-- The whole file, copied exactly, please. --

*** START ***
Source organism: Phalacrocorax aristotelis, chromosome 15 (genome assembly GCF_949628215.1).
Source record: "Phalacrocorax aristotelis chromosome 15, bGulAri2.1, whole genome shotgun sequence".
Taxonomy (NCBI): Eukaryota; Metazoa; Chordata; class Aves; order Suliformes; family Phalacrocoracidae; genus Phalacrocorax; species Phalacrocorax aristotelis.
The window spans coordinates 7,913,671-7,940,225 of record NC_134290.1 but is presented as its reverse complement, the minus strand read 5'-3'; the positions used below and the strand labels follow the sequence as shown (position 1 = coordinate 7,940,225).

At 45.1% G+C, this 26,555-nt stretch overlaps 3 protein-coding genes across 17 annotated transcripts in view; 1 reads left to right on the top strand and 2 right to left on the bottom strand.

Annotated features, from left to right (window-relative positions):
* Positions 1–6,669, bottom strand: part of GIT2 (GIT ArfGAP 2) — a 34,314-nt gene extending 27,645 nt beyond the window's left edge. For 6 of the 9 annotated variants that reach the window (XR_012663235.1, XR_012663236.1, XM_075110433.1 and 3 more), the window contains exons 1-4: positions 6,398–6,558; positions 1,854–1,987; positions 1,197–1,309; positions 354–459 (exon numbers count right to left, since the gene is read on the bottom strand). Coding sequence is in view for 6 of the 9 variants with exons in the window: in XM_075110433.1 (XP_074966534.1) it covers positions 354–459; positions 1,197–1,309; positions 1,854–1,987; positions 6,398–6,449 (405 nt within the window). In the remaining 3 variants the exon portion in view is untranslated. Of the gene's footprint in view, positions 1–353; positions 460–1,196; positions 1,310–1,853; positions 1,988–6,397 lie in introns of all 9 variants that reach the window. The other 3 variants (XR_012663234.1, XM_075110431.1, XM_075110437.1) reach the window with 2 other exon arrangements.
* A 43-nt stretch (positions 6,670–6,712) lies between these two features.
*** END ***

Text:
Source organism: Phalacrocorax aristotelis, chromosome 15 (genome assembly GCF_949628215.1).
Source record: "Phalacrocorax aristotelis chromosome 15, bGulAri2.1, whole genome shotgun sequence".
Taxonomy (NCBI): Eukaryota; Metazoa; Chordata; class Aves; order Suliformes; family Phalacrocoracidae; genus Phalacrocorax; species Phalacrocorax aristotelis.
The window spans coordinates 7,913,671-7,940,225 of record NC_134290.1 but is presented as its reverse complement, the minus strand read 5'-3'; the positions used below and the strand labels follow the sequence as shown (position 1 = coordinate 7,940,225).

At 45.1% G+C, this 26,555-nt stretch overlaps 3 protein-coding genes across 17 annotated transcripts in view; 1 reads left to right on the top strand and 2 right to left on the bottom strand.

Annotated features, from left to right (window-relative positions):
* Positions 1–6,669, bottom strand: part of GIT2 (GIT ArfGAP 2) — a 34,314-nt gene extending 27,645 nt beyond the window's left edge. For 6 of the 9 annotated variants that reach the window (XR_012663235.1, XR_012663236.1, XM_075110433.1 and 3 more), the window contains exons 1-4: positions 6,398–6,558; positions 1,854–1,987; positions 1,197–1,309; positions 354–459 (exon numbers count right to left, since the gene is read on the bottom strand). Coding sequence is in view for 6 of the 9 variants with exons in the window: in XM_075110433.1 (XP_074966534.1) it covers positions 354–459; positions 1,197–1,309; positions 1,854–1,987; positions 6,398–6,449 (405 nt within the window). In the remaining 3 variants the exon portion in view is untranslated. Of the gene's footprint in view, positions 1–353; positions 460–1,196; positions 1,310–1,853; positions 1,988–6,397 lie in introns of all 9 variants that reach the window. The other 3 variants (XR_012663234.1, XM_075110431.1, XM_075110437.1) reach the window with 2 other exon arrangements.
* A 43-nt stretch (positions 6,670–6,712) lies between these two features.